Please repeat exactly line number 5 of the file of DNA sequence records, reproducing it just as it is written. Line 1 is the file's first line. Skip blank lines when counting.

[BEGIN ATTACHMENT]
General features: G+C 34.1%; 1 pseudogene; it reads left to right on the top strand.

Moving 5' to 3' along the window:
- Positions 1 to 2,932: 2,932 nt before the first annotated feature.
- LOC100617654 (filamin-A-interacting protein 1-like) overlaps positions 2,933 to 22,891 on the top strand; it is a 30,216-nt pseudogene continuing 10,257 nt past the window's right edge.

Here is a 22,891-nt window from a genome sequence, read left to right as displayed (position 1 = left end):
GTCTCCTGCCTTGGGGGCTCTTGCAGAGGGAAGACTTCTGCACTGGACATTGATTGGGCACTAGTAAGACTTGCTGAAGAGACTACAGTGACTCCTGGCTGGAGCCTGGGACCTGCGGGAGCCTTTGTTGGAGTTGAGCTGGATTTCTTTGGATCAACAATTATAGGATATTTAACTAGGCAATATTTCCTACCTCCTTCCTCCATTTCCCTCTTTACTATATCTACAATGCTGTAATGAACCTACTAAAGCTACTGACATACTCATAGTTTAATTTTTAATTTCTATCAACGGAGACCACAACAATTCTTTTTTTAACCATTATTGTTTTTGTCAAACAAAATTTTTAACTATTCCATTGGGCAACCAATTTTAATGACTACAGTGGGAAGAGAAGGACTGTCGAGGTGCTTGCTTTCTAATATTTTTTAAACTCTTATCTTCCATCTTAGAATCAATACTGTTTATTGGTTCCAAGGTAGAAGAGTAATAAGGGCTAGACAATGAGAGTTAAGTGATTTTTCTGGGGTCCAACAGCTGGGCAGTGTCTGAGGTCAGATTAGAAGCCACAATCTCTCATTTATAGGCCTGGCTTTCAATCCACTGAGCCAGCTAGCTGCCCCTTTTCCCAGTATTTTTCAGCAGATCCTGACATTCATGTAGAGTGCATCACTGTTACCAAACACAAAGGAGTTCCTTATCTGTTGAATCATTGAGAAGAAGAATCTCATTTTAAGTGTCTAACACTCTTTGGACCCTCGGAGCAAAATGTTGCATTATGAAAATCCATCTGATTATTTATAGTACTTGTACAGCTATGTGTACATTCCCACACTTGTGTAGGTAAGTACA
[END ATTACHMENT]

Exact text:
Here is a 22,891-nt window from a genome sequence, read left to right as displayed (position 1 = left end):